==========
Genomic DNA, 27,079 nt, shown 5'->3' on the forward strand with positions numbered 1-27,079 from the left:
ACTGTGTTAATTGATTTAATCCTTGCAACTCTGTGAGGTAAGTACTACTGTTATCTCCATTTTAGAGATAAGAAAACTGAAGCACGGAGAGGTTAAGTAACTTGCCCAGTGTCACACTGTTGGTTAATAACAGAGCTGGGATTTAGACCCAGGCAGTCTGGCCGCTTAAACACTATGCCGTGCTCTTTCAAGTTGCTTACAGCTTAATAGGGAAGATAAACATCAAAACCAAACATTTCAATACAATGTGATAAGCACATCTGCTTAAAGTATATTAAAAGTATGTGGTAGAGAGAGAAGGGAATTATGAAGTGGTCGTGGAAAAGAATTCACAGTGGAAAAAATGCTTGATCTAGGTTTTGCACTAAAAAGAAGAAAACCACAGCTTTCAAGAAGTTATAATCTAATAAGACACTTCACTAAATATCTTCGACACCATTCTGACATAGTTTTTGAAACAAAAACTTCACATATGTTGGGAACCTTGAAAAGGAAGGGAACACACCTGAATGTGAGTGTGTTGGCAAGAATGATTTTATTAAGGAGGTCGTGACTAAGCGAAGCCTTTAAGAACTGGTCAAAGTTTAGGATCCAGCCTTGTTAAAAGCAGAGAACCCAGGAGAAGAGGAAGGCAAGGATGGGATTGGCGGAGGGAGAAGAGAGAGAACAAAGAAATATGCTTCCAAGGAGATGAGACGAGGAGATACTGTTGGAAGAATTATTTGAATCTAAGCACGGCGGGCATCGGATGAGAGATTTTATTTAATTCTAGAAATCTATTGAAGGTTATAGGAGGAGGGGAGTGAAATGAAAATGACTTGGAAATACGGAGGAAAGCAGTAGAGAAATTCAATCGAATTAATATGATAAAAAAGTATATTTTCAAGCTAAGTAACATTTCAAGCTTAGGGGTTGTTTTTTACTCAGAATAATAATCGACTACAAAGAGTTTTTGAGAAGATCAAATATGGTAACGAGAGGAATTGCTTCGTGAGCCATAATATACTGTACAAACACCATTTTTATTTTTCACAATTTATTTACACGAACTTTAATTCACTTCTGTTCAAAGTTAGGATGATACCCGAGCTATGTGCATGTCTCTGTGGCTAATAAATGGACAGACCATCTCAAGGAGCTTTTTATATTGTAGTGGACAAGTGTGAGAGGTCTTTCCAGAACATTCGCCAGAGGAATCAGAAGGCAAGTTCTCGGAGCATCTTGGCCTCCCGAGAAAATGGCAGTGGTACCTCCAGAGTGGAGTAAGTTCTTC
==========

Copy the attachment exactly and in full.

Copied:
Genomic DNA, 27,079 nt, shown 5'->3' on the forward strand with positions numbered 1-27,079 from the left:
ACTGTGTTAATTGATTTAATCCTTGCAACTCTGTGAGGTAAGTACTACTGTTATCTCCATTTTAGAGATAAGAAAACTGAAGCACGGAGAGGTTAAGTAACTTGCCCAGTGTCACACTGTTGGTTAATAACAGAGCTGGGATTTAGACCCAGGCAGTCTGGCCGCTTAAACACTATGCCGTGCTCTTTCAAGTTGCTTACAGCTTAATAGGGAAGATAAACATCAAAACCAAACATTTCAATACAATGTGATAAGCACATCTGCTTAAAGTATATTAAAAGTATGTGGTAGAGAGAGAAGGGAATTATGAAGTGGTCGTGGAAAAGAATTCACAGTGGAAAAAATGCTTGATCTAGGTTTTGCACTAAAAAGAAGAAAACCACAGCTTTCAAGAAGTTATAATCTAATAAGACACTTCACTAAATATCTTCGACACCATTCTGACATAGTTTTTGAAACAAAAACTTCACATATGTTGGGAACCTTGAAAAGGAAGGGAACACACCTGAATGTGAGTGTGTTGGCAAGAATGATTTTATTAAGGAGGTCGTGACTAAGCGAAGCCTTTAAGAACTGGTCAAAGTTTAGGATCCAGCCTTGTTAAAAGCAGAGAACCCAGGAGAAGAGGAAGGCAAGGATGGGATTGGCGGAGGGAGAAGAGAGAGAACAAAGAAATATGCTTCCAAGGAGATGAGACGAGGAGATACTGTTGGAAGAATTATTTGAATCTAAGCACGGCGGGCATCGGATGAGAGATTTTATTTAATTCTAGAAATCTATTGAAGGTTATAGGAGGAGGGGAGTGAAATGAAAATGACTTGGAAATACGGAGGAAAGCAGTAGAGAAATTCAATCGAATTAATATGATAAAAAAGTATATTTTCAAGCTAAGTAACATTTCAAGCTTAGGGGTTGTTTTTTACTCAGAATAATAATCGACTACAAAGAGTTTTTGAGAAGATCAAATATGGTAACGAGAGGAATTGCTTCGTGAGCCATAATATACTGTACAAACACCATTTTTATTTTTCACAATTTATTTACACGAACTTTAATTCACTTCTGTTCAAAGTTAGGATGATACCCGAGCTATGTGCATGTCTCTGTGGCTAATAAATGGACAGACCATCTCAAGGAGCTTTTTATATTGTAGTGGACAAGTGTGAGAGGTCTTTCCAGAACATTCGCCAGAGGAATCAGAAGGCAAGTTCTCGGAGCATCTTGGCCTCCCGAGAAAATGGCAGTGGTACCTCCAGAGTGGAGTAAGTTCTTC